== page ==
5 Things You Might Not Know About Rod Stewart
Today we celebrate the birthday of Roderick David Stewart, better known as Rod, a man who’s been a superstar for so many years at this point that you might think you already know all there is to know about him. Hey, you might be right! But we’ll know for sure after you make your way through the following five factoids.
1. He was raised on the music of Al Jolson.
Stewart’s family members were fans of Jolson’s music, which led Stewart to become a fan himself, collecting his albums, seeing his films, and reading about his life and times. Indeed, Stewart has acknowledged that his performing style and his attitude toward the audience were both derived from Jolson.
2. In his pre-success days, he did a stint working at a cemetery.
For many years, it was said that Stewart was actually a gravedigger, and even though Stewart heard it said more than a few times, he finally admitted in his 2012 autobiography that the whole story had gotten a bit overblown. Yes, he did work at a cemetery, but he only measured out plots with string, and he only did it for a couple of Saturdays before calling it quits.
3. He contributed vocals to a song by the GTO’s.
If you don’t know who the GTO’s were, allow us to explain: their name was an acronym for Girls Together Outrageously, and they were a musical collective whose members included Miss Pamela (Des Barres), Miss Mercy (Fontenot), Miss Cynderella (a.k.a. Cindy Cale-Binion), Miss Christine (Frka), Miss Lucy (McLaren), Miss Sandra (Harris), and Miss Sparky (a.k.a. Linda Sue Parker). As Wikipedia puts it, “The members were connected by their association with [Frank] Zappa, who encouraged their artistic endeavors despite their limited vocal skills,” but Zappa wasn’t the only music legend involved in their lone album, 1969’s PERMANENT DAMAGE. In addition to Stewart, who can be heard on the song “The Ghost Chained to the Past, Present, and Future (Shock Treatment),” Davy Jones, Lowell George, Russ Titelman, Nicky Hopkins, Ry Cooder, and Jeff Beck all played a part in the album’s construction in one way or another.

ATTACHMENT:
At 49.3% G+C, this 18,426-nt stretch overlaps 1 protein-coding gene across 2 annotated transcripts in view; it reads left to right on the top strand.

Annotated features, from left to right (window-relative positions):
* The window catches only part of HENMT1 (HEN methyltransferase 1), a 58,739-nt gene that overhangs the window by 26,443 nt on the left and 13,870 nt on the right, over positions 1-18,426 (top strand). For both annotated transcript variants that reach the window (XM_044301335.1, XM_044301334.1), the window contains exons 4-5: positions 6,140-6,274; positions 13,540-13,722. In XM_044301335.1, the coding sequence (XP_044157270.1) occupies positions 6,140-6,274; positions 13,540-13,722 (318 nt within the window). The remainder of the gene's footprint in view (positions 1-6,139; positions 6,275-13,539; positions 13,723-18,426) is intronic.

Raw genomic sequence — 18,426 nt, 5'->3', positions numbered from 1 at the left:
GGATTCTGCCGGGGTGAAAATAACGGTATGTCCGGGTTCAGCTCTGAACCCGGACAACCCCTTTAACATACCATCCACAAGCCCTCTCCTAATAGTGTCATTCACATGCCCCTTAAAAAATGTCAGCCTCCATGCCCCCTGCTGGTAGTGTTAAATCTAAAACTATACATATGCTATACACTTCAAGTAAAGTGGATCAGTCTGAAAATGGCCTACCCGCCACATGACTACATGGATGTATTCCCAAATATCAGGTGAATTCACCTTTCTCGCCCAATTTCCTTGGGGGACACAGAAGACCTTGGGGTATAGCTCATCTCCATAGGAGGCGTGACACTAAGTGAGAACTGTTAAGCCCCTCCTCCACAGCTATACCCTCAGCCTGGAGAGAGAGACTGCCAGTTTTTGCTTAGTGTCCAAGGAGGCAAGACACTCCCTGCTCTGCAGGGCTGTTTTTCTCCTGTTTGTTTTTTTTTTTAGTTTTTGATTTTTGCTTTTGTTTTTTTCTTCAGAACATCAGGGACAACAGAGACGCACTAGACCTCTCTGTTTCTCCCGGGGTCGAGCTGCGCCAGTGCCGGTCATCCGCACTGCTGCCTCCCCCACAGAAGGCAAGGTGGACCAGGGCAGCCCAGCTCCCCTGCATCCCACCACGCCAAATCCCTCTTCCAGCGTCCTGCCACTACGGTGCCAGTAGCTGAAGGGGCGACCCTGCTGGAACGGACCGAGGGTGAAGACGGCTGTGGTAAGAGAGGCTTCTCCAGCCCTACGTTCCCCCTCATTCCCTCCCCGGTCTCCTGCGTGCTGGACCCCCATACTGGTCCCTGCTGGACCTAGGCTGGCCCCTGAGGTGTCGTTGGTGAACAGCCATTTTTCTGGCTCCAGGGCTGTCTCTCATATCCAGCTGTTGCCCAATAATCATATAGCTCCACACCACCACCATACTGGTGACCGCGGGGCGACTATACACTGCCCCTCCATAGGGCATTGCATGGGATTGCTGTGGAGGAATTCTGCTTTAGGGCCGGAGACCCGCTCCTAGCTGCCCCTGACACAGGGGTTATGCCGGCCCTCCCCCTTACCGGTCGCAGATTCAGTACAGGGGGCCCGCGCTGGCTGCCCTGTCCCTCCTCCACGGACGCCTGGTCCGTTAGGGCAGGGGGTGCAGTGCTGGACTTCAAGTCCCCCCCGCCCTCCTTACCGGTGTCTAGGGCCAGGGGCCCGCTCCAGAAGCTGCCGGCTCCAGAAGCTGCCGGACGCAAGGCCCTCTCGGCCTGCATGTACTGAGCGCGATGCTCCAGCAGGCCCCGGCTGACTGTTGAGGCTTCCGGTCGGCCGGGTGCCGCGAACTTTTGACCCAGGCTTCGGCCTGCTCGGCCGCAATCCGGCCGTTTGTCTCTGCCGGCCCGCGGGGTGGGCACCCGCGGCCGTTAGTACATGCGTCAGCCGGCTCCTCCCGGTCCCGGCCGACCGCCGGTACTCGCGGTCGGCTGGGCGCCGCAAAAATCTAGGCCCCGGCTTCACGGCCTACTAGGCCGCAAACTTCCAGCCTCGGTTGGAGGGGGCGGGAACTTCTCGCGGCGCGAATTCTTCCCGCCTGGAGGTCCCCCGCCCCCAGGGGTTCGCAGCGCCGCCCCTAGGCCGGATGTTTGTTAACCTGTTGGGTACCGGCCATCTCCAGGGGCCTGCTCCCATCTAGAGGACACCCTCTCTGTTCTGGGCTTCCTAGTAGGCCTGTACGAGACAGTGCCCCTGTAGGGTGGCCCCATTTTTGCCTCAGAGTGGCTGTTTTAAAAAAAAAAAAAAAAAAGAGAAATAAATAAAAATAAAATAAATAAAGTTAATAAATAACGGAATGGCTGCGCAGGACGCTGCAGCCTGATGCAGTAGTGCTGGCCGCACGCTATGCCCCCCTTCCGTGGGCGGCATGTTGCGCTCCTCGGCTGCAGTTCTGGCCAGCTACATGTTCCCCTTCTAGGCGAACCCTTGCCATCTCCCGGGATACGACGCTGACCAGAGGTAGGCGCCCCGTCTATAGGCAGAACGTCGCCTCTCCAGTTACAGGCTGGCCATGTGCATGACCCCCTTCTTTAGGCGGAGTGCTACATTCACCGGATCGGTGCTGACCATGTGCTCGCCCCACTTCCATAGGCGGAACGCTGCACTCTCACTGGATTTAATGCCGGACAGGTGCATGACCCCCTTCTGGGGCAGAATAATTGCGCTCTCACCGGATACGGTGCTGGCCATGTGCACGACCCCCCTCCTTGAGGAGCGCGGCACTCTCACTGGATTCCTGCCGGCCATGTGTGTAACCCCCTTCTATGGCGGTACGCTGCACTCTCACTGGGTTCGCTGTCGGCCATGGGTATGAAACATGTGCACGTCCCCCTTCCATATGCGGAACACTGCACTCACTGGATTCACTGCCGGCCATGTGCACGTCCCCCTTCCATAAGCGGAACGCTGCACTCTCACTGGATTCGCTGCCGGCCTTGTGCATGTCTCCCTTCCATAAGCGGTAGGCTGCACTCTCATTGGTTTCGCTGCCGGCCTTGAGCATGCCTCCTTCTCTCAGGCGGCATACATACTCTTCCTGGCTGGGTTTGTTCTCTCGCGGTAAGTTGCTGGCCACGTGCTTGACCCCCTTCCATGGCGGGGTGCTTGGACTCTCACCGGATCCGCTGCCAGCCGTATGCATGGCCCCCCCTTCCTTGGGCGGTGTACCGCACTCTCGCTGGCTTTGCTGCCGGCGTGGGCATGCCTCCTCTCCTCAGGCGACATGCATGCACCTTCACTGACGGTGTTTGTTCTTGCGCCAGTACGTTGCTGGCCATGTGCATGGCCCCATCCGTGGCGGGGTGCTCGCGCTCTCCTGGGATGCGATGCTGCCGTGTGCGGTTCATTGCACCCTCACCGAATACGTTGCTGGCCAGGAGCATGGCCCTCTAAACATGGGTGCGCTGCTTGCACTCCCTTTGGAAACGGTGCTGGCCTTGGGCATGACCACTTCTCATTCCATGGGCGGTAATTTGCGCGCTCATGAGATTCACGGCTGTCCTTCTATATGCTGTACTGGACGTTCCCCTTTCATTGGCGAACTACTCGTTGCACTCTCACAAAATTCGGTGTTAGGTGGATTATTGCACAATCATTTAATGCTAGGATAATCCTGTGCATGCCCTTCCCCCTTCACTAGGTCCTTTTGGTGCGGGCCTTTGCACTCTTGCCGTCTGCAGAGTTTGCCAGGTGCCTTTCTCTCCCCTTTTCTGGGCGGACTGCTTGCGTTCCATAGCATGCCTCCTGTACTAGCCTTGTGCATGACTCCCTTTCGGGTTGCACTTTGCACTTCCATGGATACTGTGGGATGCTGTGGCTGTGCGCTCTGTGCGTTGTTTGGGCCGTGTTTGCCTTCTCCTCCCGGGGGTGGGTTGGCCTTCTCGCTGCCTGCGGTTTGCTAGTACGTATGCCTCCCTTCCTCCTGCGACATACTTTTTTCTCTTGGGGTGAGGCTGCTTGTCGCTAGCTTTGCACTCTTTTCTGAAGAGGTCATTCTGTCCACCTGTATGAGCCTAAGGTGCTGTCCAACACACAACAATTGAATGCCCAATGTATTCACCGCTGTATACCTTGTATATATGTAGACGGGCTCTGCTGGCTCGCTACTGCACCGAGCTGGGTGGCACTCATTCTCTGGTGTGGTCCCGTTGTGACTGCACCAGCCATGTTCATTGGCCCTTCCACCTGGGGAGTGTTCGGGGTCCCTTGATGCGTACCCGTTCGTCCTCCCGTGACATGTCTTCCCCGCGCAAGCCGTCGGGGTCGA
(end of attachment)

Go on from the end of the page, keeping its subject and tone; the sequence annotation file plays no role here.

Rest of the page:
4. He guested on Bobby Womack’s 1994 album RESURRECTION.
Stewart and Womack had been friends for years – if they hadn’t been, it’s likely that Stewart’s transgression of borrowing the melody from Womack’s “If You Want My Love (You’ve Gotta Put Something Down On It)” for “Do Ya Think I’m Sexy?” wouldn’t have been forgiven so easily – but it took some effort for Womack to get Stewart to sing on a track on RESURRECTION…until, that is, Womack actually got past Stewart’s team and was able to ask Rod himself. “There were people everywhere trying to stop it from going down,” Womack told the Chicago Tribune in 1994. When Rod heard about it, though, he told his people, “I’m doing this. I owe him; I owe him a lot. You mess around and I’ll do two songs instead of one.”
5. He entered the Guinness Book of World Records for staging the largest free rock concert attendance in history.
Picture it: New Year’s Eve, Copacabana beach in Rio, 1994. Stewart’s on the stage, playing a free concert for a crowd that he knew was big, but he had no clue just how big. “You couldn’t see past the first 30 rows,” he told the BBC in 2014. “I didn’t know until the next day that we played to that many people. I thought it was maybe a hundred thousand.” In fact, there were 4.2 million people in attendance. Not too shabby.
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